A Tribute to the Brownies: Zaobao


Lianhe Zaobao (zbNOW) 10 July, 2o13 : Commentary by Ng Siang Ping 黄向京

Translated by Ang Yik Han:

A few months ago, I visited Bt Brown. I was surprised by the knowledgeable volunteer guide who led a group of more than 10 enthusiastically, explaining while resting on a stick, wearing a hat and with a towel to soak his sweat.

This group of around 20 volunteers come from a range of diverse professions. They gather on most weekends at the cemetery, taking turns to lead English and Mandarin speaking groups. Schools, organisations and foreigners have attended their tours, and they have guided a total of more than 6000 people so far. After their tours when they share generously with the public what they have learned from the tombs, they often get together for lunch and sessions of bonding and companionship, helping each other to continue to collect and record information about the cemetery. Their FB group “Heritage Singapore – Bukit Brown Cemetery” has a membership of 2636 members. (Another group “SOS Bukit Brown” has 1148 members.)

The “Bukit Brown: Our Roots, Our Future” exhibition at Chui Huay Lim is a presentation of their research findings collected in their free time over the past two years. Some of the Brownies were also speakers during the talks. Due to their efforts and that of other parties like the Nature Society, interest in Bukit  Brown has increased  and it has become an attraction for nature and cultural tours.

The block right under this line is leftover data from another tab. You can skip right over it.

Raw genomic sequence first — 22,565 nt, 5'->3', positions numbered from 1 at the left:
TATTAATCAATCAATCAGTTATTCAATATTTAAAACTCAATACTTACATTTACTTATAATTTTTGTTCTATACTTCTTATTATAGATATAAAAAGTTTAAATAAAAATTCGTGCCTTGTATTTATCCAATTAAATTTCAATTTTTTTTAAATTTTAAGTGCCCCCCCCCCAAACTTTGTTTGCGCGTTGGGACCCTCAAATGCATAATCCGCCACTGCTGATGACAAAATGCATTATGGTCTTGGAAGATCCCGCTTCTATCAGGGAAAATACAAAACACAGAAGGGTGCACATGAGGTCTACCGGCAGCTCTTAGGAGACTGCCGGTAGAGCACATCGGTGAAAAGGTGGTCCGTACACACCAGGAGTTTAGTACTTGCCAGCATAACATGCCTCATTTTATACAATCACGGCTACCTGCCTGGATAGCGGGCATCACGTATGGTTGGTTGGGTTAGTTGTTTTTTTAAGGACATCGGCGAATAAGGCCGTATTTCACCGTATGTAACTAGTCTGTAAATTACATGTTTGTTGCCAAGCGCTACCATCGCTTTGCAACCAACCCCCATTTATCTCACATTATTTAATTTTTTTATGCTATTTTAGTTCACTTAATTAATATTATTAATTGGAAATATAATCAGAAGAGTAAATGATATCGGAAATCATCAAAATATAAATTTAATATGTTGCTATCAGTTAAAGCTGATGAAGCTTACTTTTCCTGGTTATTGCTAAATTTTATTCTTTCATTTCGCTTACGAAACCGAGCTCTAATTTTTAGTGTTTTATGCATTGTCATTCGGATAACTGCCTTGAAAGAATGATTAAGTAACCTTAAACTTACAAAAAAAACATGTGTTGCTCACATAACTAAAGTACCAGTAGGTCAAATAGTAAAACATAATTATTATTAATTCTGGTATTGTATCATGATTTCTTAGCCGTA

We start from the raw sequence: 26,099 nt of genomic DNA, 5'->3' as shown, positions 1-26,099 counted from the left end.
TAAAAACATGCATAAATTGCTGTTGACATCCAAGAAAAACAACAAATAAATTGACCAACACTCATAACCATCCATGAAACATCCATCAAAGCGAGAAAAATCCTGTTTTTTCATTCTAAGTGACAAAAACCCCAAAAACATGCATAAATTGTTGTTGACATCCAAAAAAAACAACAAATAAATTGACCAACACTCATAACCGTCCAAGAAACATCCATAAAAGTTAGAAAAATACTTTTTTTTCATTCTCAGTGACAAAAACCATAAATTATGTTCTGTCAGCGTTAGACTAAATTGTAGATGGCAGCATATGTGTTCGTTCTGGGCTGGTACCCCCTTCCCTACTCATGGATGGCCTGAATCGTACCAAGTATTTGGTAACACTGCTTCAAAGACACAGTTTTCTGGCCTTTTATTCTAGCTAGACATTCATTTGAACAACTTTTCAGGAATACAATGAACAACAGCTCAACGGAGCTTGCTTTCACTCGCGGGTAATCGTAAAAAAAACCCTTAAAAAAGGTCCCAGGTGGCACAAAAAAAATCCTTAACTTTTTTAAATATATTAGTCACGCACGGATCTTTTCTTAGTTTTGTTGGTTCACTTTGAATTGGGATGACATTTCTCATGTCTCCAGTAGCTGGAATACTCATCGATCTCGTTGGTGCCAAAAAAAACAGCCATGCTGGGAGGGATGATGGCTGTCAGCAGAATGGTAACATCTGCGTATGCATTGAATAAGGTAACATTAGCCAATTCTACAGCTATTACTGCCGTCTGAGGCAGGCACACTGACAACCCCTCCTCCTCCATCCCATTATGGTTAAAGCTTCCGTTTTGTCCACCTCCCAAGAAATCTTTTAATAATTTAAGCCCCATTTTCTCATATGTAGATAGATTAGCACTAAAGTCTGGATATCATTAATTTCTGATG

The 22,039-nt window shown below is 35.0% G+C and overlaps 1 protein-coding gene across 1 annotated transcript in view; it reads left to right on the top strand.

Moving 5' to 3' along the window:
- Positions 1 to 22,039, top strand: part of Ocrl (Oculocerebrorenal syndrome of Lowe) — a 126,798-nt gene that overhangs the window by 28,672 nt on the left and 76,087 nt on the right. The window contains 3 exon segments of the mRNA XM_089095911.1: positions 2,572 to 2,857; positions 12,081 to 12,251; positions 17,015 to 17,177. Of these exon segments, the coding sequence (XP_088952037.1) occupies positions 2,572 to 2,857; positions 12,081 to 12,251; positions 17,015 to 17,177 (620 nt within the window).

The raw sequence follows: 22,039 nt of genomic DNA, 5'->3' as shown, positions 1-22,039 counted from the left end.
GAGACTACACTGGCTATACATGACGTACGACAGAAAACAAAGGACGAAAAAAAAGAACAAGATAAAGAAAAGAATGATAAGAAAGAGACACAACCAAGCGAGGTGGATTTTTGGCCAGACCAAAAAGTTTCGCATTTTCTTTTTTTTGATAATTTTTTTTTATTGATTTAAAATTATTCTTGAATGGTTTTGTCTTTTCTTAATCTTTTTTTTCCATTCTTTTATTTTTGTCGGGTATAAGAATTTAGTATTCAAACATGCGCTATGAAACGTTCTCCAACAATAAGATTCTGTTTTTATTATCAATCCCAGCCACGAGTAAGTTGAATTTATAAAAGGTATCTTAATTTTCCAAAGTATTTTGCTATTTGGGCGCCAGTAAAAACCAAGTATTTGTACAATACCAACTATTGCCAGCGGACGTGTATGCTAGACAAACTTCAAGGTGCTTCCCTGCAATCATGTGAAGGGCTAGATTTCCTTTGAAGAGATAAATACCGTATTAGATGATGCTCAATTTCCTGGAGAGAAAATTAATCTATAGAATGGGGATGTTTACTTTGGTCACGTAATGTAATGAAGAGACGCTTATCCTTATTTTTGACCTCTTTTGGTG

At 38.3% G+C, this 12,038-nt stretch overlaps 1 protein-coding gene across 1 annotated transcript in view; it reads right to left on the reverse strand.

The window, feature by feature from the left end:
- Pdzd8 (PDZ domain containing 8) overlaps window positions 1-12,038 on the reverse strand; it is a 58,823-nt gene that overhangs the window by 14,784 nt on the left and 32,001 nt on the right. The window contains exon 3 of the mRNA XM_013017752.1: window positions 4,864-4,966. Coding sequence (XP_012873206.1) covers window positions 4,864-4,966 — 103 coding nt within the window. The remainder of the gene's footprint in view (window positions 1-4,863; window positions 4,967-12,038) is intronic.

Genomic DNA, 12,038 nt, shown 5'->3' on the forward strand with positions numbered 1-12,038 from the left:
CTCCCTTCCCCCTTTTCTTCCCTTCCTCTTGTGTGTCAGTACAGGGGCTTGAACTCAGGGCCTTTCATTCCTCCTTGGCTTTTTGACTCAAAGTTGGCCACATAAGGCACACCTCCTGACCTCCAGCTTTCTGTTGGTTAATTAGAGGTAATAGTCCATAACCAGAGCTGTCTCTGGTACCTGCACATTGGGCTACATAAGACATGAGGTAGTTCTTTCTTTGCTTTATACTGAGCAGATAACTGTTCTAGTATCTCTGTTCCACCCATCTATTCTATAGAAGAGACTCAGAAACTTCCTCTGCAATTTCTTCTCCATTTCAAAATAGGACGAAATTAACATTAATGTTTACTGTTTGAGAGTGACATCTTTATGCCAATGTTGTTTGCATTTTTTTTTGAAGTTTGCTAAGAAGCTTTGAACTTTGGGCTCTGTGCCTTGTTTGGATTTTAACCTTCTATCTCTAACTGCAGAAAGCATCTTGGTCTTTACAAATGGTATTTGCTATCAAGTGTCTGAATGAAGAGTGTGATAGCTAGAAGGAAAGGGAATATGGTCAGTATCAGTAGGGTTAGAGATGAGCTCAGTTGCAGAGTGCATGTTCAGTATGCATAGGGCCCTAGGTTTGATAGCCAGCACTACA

Dr David Chng, who traversed the cemeteries of Singapore and Malaysia 30 years ago, mentioned during his talk that these youngsters are even more foolish than he was then. However, touched by their stubborn persistence, he has agreed to conduct the second public talk of his life.

In this society where most spend their life working and taking care of their families, the time and money dedicated voluntarily to the cemetery by the Brownies cannot be measured. It is imbued with a sense of local identity, and a persistent belief that treasuring the past is protecting the future, like a pebble thrown onto a lake, creating waves which spread and inspire more people to become “Brownies” in the wider sense, to care about the cemetery and other public issues.

And when there are more “Brownies” who care about this land in which they live and have grown up in, giving voice to the past and the future, one’s heart is warmed, and we can see hope.